Council leaders across the Black Country and Staffordshire have ruled out the prospect of doing any deals with the UK Independence Party.
It comes after UKIP leader Nigel Farage said he would not stand in the way of his members doing deals with the Tories or Labour to run on a ‘joint ticket’ if they share common views over a referendum on Europe.
However, councillors in the Black Country have ruled out the prospect.
The opposition Conservative leader on Dudley Council, Patrick Harley, said today that the only way it could happen would be if UKIP pulled all its candidates out of seats held by the Tories, or where the Tories have a chance of winning, and did not oppose Dudley South MP Chris Kelly in 2015.
Such a deal would see UKIP only standing in safe Labour seats the Tories believe they have no chance of winning.
Despite Mr Kelly’s record of supporting a referendum on Europe, however, UKIP is still determined to challenge him and put candidates in every seat.
Councillor Harley said: “We have a Prime Minister who has offered the first referendum on Europe in many people’s lifetimes.
“UKIP have done well recently but that glow is starting to fade as their policies are being scrutinised by the media. I’m really not into the idea of pacts. My local MP Chris Kelly is one of the most Eurosceptic Conservatives but UKIP are still prepared to challenge him. The only way I’d ever consider a pact is if they said they would not stand against Conservatives with a good record on Europe.” UKIP’s spokesman in Dudley, Bill Etheridge, said there was no chance of it happening. “We will under no circumstances do any deals with other parties in this area,” he said.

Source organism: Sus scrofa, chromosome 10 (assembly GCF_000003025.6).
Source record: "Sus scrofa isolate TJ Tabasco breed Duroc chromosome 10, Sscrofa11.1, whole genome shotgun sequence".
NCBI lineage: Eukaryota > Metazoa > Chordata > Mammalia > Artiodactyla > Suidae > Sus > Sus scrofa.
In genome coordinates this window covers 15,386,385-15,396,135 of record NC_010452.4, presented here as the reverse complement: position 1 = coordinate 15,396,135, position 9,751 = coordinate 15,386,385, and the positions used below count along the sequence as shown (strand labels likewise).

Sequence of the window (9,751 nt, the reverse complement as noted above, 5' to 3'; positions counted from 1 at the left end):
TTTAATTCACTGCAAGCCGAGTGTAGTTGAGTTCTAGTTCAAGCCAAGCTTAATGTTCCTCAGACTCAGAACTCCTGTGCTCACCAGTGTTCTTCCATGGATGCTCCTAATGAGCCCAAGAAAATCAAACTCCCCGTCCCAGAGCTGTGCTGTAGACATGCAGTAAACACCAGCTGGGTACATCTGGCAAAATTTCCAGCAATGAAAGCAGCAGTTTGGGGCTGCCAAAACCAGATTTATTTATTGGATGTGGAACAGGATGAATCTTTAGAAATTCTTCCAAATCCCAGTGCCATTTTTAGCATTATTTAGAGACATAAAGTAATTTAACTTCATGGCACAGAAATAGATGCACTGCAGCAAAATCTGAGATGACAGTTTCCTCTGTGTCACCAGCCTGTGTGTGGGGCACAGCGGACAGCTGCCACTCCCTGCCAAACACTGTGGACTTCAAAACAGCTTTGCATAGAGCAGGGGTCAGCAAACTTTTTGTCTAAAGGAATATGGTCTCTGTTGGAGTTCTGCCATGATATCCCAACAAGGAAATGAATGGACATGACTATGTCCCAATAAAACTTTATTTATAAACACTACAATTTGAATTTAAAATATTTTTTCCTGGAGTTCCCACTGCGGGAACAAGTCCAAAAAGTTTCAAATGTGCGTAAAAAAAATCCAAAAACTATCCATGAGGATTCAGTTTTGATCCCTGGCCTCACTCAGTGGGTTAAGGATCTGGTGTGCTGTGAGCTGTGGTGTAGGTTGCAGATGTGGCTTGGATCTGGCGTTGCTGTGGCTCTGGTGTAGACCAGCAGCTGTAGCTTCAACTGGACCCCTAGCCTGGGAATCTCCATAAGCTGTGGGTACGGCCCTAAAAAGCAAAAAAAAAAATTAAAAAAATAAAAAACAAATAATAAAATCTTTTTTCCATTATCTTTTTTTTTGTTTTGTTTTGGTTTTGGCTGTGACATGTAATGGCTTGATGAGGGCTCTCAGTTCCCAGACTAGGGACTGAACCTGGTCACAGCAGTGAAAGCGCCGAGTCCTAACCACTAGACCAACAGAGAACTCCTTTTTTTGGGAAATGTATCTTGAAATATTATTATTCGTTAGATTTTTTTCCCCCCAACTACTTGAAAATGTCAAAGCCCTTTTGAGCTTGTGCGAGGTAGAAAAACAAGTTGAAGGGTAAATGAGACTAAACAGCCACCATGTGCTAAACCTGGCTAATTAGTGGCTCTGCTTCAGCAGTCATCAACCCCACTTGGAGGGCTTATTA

Tory and Labour councillors in Wolverhampton are also doing no deals, despite UKIP having come second to Labour in a recent by-election in Blakenhall.
The city’s opposition Tory leader Neville Patten said UKIP’s recent performance, with one of its MEPs, Godfrey Bloom, resigning the whip after hitting a journalist and jokingly referring to a room full of women as ‘sluts’, may change its fortunes. Councillor Patten said: “There has been a threat from UKIP, we have to be honest about that. But seeing how they have been performing at their conference, are they ready to go into a pact with anyone?”
The Labour leader of the city council Roger Lawrence added: “I’m not anticipating any such arrangements. Their policies on the public sector and the provision of public services are even more hostile than the Conservatives.” He said Labour would be contesting every seat in Wolverhampton in the next council elections in May. Walsall will be a major battleground as control of the borough council is currently held by a coalition of Tories and Liberal Democrats. Tory leader Mike Bird said: “I don’t want a pact with UKIP. They have one major policy – to get us out of Europe. Residents deserve better than that.”
Opposition Labour leader Tim Oliver added: “I think it’s highly unlikely that we’d see any pacts in Walsall.”
There is also no chance of any pacts with Labour in Sandwell, where the party has all but five of the 72 seats. UKIP is a concern for the opposition Tory party on Cannock Chase Council, however, after three councillors defected earlier this year.